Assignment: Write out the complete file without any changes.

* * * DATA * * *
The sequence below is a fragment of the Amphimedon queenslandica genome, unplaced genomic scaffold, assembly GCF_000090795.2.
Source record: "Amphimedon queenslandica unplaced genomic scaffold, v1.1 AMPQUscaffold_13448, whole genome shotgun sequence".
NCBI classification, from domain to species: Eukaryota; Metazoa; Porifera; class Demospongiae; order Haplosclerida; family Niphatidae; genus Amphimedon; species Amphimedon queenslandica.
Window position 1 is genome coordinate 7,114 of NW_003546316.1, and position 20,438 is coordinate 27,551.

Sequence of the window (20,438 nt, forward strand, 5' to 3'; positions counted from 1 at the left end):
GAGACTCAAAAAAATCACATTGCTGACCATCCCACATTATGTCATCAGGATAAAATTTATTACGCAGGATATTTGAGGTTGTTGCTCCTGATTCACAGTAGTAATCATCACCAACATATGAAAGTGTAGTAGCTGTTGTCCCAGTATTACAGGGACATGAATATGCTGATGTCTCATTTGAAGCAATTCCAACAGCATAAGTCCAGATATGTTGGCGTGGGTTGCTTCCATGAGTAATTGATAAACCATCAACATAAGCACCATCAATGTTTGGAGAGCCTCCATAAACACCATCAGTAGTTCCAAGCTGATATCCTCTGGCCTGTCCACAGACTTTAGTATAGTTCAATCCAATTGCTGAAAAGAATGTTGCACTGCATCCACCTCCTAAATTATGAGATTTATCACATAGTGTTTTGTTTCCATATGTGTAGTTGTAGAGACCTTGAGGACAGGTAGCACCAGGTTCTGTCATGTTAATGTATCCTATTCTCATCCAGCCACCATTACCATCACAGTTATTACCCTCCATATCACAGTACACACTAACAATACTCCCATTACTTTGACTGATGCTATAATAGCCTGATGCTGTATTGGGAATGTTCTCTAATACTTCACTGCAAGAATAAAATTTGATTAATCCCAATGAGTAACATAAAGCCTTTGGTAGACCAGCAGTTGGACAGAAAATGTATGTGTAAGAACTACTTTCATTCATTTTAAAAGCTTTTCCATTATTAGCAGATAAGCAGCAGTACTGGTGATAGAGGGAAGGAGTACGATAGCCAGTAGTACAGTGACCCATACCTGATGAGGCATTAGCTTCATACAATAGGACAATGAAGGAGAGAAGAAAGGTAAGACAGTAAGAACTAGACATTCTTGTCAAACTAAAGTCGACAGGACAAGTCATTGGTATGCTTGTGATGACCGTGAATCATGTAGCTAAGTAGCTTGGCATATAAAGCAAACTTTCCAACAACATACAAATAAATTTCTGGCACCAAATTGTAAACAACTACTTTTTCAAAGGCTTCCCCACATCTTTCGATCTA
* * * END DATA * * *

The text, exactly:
The sequence below is a fragment of the Amphimedon queenslandica genome, unplaced genomic scaffold, assembly GCF_000090795.2.
Source record: "Amphimedon queenslandica unplaced genomic scaffold, v1.1 AMPQUscaffold_13448, whole genome shotgun sequence".
NCBI classification, from domain to species: Eukaryota; Metazoa; Porifera; class Demospongiae; order Haplosclerida; family Niphatidae; genus Amphimedon; species Amphimedon queenslandica.
Window position 1 is genome coordinate 7,114 of NW_003546316.1, and position 20,438 is coordinate 27,551.

Sequence of the window (20,438 nt, forward strand, 5' to 3'; positions counted from 1 at the left end):
GAGACTCAAAAAAATCACATTGCTGACCATCCCACATTATGTCATCAGGATAAAATTTATTACGCAGGATATTTGAGGTTGTTGCTCCTGATTCACAGTAGTAATCATCACCAACATATGAAAGTGTAGTAGCTGTTGTCCCAGTATTACAGGGACATGAATATGCTGATGTCTCATTTGAAGCAATTCCAACAGCATAAGTCCAGATATGTTGGCGTGGGTTGCTTCCATGAGTAATTGATAAACCATCAACATAAGCACCATCAATGTTTGGAGAGCCTCCATAAACACCATCAGTAGTTCCAAGCTGATATCCTCTGGCCTGTCCACAGACTTTAGTATAGTTCAATCCAATTGCTGAAAAGAATGTTGCACTGCATCCACCTCCTAAATTATGAGATTTATCACATAGTGTTTTGTTTCCATATGTGTAGTTGTAGAGACCTTGAGGACAGGTAGCACCAGGTTCTGTCATGTTAATGTATCCTATTCTCATCCAGCCACCATTACCATCACAGTTATTACCCTCCATATCACAGTACACACTAACAATACTCCCATTACTTTGACTGATGCTATAATAGCCTGATGCTGTATTGGGAATGTTCTCTAATACTTCACTGCAAGAATAAAATTTGATTAATCCCAATGAGTAACATAAAGCCTTTGGTAGACCAGCAGTTGGACAGAAAATGTATGTGTAAGAACTACTTTCATTCATTTTAAAAGCTTTTCCATTATTAGCAGATAAGCAGCAGTACTGGTGATAGAGGGAAGGAGTACGATAGCCAGTAGTACAGTGACCCATACCTGATGAGGCATTAGCTTCATACAATAGGACAATGAAGGAGAGAAGAAAGGTAAGACAGTAAGAACTAGACATTCTTGTCAAACTAAAGTCGACAGGACAAGTCATTGGTATGCTTGTGATGACCGTGAATCATGTAGCTAAGTAGCTTGGCATATAAAGCAAACTTTCCAACAACATACAAATAAATTTCTGGCACCAAATTGTAAACAACTACTTTTTCAAAGGCTTCCCCACATCTTTCGATCTA